W12 was also the stomping ground of Steve Jones and Paul Cook, two wayward youths who went on to form the Sex Pistols in 1975. They’d both met at Christopher Wren School and would nip down to A. Cook’s Pie & Mash shop on their lunch breaks whenever they got the chance. Another of their favourite haunts was Stuarts, a Jewish tailor on Uxbridge Road, where the skinheads at the time used to get their tonic suits made for a princely £10. (Stuarts later became one of the country’s leading stockists of casual wear that spread like wildfire on the football terraces in the 1980s.)

The mods of the era could get their hands on the latest music at 179 where W.G. Records was still going strong (it was originally a gramophone repair store). For lovers of ska and reggae, the Musik City stall at 12a in the covered market was the place to be. The stall was part of a chain of Muzik City shops owned by Lee Gopthal, who set up Trojan Records and had a chain of record shops. For many years Webster Shrowder ran the stall, serving up the sweetest sounds straight out of Jamaica. He later went solo, renaming it Webster’s Record Shack.

It wasn’t just music. The BBC Television Centre opened in 1960 in White City and provided a steady source of business for the market. One stall that reaped the rewards was the Newman Hire Company, an Aladdin’s cave of lamps, clocks, statues and bric-a-brac run by Aubrey Newman.  Originally it had been two units piled high with trunks and suitcases. Now it had become a major supplier of props to the BBC and the film industry – its credits include the James Bond classic Casino Royale. The market also featured in the 1965 Palme d’Or-winning film The Knack… And How to Get It and in Calculated Risk 1963.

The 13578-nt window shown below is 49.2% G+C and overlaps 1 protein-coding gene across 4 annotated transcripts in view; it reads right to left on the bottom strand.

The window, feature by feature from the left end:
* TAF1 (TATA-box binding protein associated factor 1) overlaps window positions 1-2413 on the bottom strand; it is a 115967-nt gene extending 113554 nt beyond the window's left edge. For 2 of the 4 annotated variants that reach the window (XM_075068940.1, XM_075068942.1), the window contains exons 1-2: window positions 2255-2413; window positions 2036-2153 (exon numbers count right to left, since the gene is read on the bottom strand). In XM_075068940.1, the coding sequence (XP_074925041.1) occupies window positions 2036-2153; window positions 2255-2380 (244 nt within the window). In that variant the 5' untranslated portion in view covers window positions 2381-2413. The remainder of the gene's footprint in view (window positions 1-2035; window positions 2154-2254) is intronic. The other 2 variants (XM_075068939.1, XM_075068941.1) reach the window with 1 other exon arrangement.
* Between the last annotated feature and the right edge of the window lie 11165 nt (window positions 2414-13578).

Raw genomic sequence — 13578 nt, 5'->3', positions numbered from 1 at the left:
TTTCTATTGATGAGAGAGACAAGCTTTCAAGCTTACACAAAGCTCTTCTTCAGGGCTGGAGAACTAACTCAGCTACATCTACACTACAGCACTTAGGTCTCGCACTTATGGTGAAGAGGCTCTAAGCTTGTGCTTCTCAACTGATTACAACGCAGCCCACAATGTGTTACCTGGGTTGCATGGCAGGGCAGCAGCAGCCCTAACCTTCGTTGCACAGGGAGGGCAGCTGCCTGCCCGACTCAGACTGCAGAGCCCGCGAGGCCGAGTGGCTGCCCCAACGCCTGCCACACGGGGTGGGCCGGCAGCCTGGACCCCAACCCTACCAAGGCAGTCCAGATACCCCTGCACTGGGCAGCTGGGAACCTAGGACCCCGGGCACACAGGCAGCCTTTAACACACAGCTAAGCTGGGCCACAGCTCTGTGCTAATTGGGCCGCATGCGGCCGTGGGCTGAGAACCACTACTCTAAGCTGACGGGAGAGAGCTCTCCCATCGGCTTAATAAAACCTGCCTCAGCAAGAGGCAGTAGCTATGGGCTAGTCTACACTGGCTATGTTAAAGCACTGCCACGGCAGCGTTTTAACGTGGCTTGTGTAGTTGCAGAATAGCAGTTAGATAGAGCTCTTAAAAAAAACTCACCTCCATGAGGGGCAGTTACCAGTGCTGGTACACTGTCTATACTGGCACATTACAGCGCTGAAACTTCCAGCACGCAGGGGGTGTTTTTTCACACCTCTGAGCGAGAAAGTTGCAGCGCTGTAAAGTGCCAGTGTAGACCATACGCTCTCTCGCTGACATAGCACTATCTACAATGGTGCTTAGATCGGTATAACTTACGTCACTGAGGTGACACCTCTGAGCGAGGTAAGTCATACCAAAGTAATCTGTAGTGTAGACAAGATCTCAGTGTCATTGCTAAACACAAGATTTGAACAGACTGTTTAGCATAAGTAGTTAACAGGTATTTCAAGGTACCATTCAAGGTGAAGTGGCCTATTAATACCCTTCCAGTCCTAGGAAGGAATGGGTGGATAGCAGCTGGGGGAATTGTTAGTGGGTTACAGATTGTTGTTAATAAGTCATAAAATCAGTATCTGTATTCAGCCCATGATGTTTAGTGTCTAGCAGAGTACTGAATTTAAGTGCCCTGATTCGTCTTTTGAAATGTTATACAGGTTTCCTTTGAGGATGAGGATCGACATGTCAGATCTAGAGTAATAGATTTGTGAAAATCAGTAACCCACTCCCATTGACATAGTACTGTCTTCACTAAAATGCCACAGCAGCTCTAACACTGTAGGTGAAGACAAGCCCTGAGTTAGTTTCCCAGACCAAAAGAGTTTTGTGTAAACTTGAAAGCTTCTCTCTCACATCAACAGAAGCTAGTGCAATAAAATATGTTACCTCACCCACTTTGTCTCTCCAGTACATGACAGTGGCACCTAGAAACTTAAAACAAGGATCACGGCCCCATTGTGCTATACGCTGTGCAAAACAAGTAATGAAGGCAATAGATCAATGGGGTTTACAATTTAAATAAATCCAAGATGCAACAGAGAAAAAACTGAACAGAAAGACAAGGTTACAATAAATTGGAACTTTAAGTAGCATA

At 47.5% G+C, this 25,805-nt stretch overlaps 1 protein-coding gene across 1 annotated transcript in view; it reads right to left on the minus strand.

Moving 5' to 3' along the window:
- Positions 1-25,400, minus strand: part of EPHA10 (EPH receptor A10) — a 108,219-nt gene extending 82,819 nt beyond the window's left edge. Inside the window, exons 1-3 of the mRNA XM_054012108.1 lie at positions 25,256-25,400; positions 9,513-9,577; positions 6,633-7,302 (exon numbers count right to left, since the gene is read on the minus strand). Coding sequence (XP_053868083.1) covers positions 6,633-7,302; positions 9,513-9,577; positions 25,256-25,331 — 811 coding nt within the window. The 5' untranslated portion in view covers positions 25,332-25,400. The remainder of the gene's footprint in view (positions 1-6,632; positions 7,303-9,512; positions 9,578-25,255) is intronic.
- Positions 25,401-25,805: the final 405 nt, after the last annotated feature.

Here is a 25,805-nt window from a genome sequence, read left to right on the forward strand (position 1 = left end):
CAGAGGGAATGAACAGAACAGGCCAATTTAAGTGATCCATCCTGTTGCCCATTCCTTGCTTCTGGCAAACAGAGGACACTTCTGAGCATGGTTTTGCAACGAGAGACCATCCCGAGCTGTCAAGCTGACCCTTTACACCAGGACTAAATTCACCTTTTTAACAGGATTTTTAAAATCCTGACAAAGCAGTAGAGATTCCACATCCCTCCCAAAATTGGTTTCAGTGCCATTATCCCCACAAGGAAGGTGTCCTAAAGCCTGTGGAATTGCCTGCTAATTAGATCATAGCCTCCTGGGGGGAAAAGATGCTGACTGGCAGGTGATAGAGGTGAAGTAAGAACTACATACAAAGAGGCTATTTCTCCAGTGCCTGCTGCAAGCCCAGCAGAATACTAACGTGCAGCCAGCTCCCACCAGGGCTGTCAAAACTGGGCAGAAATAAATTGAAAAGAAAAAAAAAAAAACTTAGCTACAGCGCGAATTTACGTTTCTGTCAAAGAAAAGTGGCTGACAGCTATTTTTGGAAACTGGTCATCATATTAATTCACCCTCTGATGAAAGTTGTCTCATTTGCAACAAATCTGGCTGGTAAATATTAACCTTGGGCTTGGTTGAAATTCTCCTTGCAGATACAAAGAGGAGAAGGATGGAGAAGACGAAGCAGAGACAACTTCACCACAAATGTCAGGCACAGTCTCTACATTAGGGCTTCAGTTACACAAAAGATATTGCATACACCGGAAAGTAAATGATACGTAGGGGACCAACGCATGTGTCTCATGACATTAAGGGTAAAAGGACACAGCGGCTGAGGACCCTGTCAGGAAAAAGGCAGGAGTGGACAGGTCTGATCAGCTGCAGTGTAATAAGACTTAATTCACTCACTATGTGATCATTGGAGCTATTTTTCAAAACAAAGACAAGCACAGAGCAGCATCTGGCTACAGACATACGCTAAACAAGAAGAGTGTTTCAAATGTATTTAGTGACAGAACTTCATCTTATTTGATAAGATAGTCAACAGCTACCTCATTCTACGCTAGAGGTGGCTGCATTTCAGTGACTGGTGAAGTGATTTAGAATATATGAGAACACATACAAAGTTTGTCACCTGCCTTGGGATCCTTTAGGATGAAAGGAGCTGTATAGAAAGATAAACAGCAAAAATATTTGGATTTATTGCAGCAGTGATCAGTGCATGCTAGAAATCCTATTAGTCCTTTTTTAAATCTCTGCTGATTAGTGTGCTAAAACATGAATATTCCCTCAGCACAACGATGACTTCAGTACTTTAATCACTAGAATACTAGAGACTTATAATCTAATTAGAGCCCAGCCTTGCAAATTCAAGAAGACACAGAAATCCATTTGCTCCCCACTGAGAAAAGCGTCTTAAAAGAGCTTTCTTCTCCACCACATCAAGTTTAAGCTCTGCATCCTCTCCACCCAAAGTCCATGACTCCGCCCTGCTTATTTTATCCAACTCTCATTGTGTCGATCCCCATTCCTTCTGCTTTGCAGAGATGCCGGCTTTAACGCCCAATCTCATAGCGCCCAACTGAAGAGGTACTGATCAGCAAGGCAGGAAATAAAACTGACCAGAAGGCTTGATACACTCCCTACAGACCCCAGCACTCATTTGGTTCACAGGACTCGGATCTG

The Golden Years (1980s onwards)

Ask any stallholder, they’ll tell you the 1980s were the golden years for Shepherds Bush Market. The crowds on Saturday mornings were so thick that at some points you had to walk sideways to squeeze your way through. Heaven help you if you were pushing a pram. The staccato patter of cockney stallholders, the polyrhythms booming from the African Music Centre, the red bream and live crabs glistening at W. H. Roe’s, the scent of incense sold in foil-wrapped packs, there was nowhere else like it in West London.